The calibrating solutions were prepared by dilution of a cad-mium actetate stock solution (1 g/100 mL) with water. Ana-lytical line selection (226.502 nm Cd) and conventional two-point background correction were based on the inspection ofthe emission spectra of the samples. All measurements weretaken in triplicate, and concentrations were calculated withYobin-Yvon V 4.03 built-in data handling and software.
2.2. Preparation of CdS nanoparticles. incorporated into layered HDP-M and DBS-C were preparedby the infusion of H S, in amounts equivalent to the Cd2ϩ ions 2.3. Determination of specific surface areas. face areas of CdS–HDP-M and CdS DBS–C composites were Solubility of Cd(Ac)2 in ethanol (1)– cyclohexane (2) mixtures at determined by Micromeritics Gas Adsorption Analyzer (Gem- 25.0°C as a function of the ethanol mole fraction ( x 1).
ini Type 2375) at 77 K in liquid nitrogen. The adsorptionisotherms were analyzed with the BET equation.
where V is the volume of the total amount of liquid used, C is the initial concentration, m is the mass of the adsorbent (in determined on a Jobin-Yvon 24 sequential ICP-AES spectrom- grams), and a s is the specific surface area of the adsorbent.
eter, equipped with a Babington-type nebulizer.
Adsorption excess isotherms of Cd2ϩ ions on HDP-M surfaces (n s, Cd2ϩ) against the concentrations of Cd2ϩ ions present (C e) in ethanol (1)– cyclohexane (2) mixtures at x ϭ 0.05 (E), 0.1 (■), 0.2 (‚), and 0.4 (Œ).
Adsorption excess isotherms of Cd2ϩ ions on DBS-C surfaces (n s, Cd2ϩ) against the concentrations of Cd2ϩ ions present (C e) in ethanol (1)– cyclohexane (2) mixtures at x ϭ 0.05 (E), 0.1 (■), 0.2 (‚), and 0.4 (Œ).
Optical band-gap energies (calculated from the absorption edges) as functions of Cd2ϩ ion adsorbed on HDP-M surfaces in ethanol (1)– cyclohexane 0.05 (E), 0.1 (■), 0.2 (‚), and 0.4 (Œ).
Cd2ϩ ADSORPTION CONTROLS CdS GROWTH IN CLAYS Optical band-gap energies (calculated from the absorption edges) as functions of Cd2ϩ ion adsorbed on DBS-C surfaces in ethanol (1)– cyclohexane 0.05 (E), 0.1 (■), 0.2 (‚), and 0.4 (Œ).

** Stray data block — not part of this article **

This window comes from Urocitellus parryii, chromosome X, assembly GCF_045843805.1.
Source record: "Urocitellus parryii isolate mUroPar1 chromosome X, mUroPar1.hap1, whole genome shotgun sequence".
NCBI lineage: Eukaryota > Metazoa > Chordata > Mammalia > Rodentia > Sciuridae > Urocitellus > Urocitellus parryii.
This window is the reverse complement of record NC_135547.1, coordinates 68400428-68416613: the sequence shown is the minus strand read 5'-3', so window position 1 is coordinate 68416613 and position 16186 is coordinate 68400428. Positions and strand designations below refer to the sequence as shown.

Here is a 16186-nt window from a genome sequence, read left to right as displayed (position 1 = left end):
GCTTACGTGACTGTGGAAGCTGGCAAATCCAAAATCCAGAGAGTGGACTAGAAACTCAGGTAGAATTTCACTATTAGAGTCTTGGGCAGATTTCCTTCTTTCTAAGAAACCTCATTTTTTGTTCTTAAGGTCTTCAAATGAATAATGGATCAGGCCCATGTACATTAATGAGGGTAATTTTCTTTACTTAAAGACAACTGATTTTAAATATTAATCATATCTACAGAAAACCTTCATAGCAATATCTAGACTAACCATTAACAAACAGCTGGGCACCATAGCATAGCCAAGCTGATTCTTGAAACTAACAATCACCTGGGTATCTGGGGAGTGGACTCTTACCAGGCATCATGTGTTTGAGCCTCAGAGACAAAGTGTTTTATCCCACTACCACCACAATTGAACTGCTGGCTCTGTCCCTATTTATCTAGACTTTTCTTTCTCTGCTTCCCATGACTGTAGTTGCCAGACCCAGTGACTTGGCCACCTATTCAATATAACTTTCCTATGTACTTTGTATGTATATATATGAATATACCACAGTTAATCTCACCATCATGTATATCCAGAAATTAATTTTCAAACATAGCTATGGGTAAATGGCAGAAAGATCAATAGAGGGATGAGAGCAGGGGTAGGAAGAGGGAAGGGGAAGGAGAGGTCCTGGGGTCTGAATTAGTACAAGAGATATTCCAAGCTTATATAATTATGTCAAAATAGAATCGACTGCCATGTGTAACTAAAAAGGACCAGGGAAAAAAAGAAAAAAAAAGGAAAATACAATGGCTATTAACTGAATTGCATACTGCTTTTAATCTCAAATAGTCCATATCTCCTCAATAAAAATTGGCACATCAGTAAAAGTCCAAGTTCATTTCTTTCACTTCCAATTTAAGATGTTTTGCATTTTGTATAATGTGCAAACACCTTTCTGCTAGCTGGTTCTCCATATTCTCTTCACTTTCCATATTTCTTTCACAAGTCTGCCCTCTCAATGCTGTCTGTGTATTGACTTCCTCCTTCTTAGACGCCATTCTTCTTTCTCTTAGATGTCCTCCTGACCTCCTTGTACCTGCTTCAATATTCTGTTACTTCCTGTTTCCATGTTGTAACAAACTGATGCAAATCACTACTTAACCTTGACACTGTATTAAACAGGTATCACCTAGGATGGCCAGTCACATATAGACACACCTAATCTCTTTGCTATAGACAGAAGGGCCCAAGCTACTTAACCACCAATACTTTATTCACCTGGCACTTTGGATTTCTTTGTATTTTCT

Absorption spectra were taken on a UVIKON 930 spectro- Transmission electron microscopic (TEM) images were ob- tained by means of an OPTON 902 electron microscope,operated at 80 kV. The sizes and size distributions were de-termined by measuring the diameters of 200 –250 particles onphotographic images.
X-ray diffraction measurements were taken on a Phillips PW 1820/1830 diffractometer, ␭(CuK␣) ϭ 0.1542 nm, 50 kV,and 40 mA, in the 1° Յ 2⌰ Յ 32° regime, using the PC-ADP3.5 software. The small-angle diffractions were determined byusing the Cu-␣ line of the PW 1830 generator (50 kV and 40mA) and a KCEC/3 Kratky camera (80 micron diameter,1.5-cm-thick beam). The intensity of the diffracted beam wasdetected by a 100-micron proportional detector using the mov-ing grating method. The intensity of the diffracted beam, I(h),was calculated from I͑h͒ ϭ I͑h͒ where I(h) and I(h) sample and the background (empty camera). Here, A ϭ N /N and A ϭ N /N are the sample and background X-ray dif- Diameter of CdS particles on HDP-M and DBS-C in various fraction coefficients, with N , N , and N as the number of ethanol (1)– cyclohexane (2) mixtures as functions of the adsorption density of diffracted X-ray photons of the sample, the background, and the Cd2ϩ cations in ethanol (1)– cyclohexane (2) mixtures at x ϭ the empty camera, respectively (9 –12).
Diameters of CdS nanoparticles (calculated from the absorption X-ray diffraction patterns of CdS/HDP-M composites of various edges) intercalated in HDP-M and in DBS-C as functions of excess cadmium CdS concentrations: (1) 0 mol/g, (2) 4 ϫ 10Ϫ6 mol/g, (3) 4 ϫ 10Ϫ5 mol/g, (4) ion solubility in ethanol (1)– cyclohexane (2) mixtures at x ϭ 4 ϫ 10Ϫ4 mol/g, (5) 4 ϫ 10Ϫ3 mol/g.
The adsorption isotherms of Cd2ϩ ions onto DBS-C (Fig. 3) RESULTS AND DISCUSSION
appear to be similar to those determined for HDP-M. Thedifference between the two adsorption excess isotherms (Figs.
1. Cadmiumion Adsorption on Montmorillonite (HDP-M) 2 and 3) is due to the dissimilar surface areas of and adsorption Cadmium ion concentrations in the ethanolic nanoreactors have been assessed by adsorption isotherm determinations forthe binding of Cd2ϩ ions onto HDP-M and DBS-C surfaces indifferent ethanol– cyclohexane mixtures.
Cadmium ion solubilities increase, as expected, with in- creasing mol fractions of ethanol in the ethanol– cyclohexaneliquid mixture (see Fig. 1). Plotted in Fig. 2 are the determinedadsorption excess isotherms of cadmium ions adsorbed onHDP-M (n s ) against the concentrations of Cd2ϩ ion present (C ) in ethanol (1)– cyclohexane (2) mixtures at x ϭ 0.05, 0.1, 0.2, and 0.4. The amount of cadmium ion adsorbed isseen to depend strongly on the composition of the binaryliquid. Thus, at x ϭ 0.05, 95% of the cadmium ions are adsorbed on the HDP-M surface; the solubility of Cd2ϩ ion inthe x ϭ 0.05 ethanol (1)–cyclohexane (2) mixture is 0.5 mmol/dm3 (Fig. 1) and the concentration of Cd2ϩ adsorbed is95% (Fig. 2). The extremely rapid rise of the Cd2ϩ ionsadsorbed at x ϭ 0.05 unequivocally indicates the partitioning of essentially all of the cadmium ions onto the HDP-M surface(i.e., C Ϸ 0). Increasing the amount of ethanol in the ethanol cyclohexane mixture resulted in a progressive decrease of theslopes of the adsorption isotherms, and at x X-ray diffraction patterns of CdS/DBS-C composites of various surfaces of the HDP-M platelets were found to be essentially CdS concentrations: (1) 0 mol/g, (2) 4 ϫ 10Ϫ6 mol/g, (3) 4 ϫ 10Ϫ5 mol/g, (4) 4 ϫ 10Ϫ4 mol/g, (5) 4 ϫ 10Ϫ3 mol/g.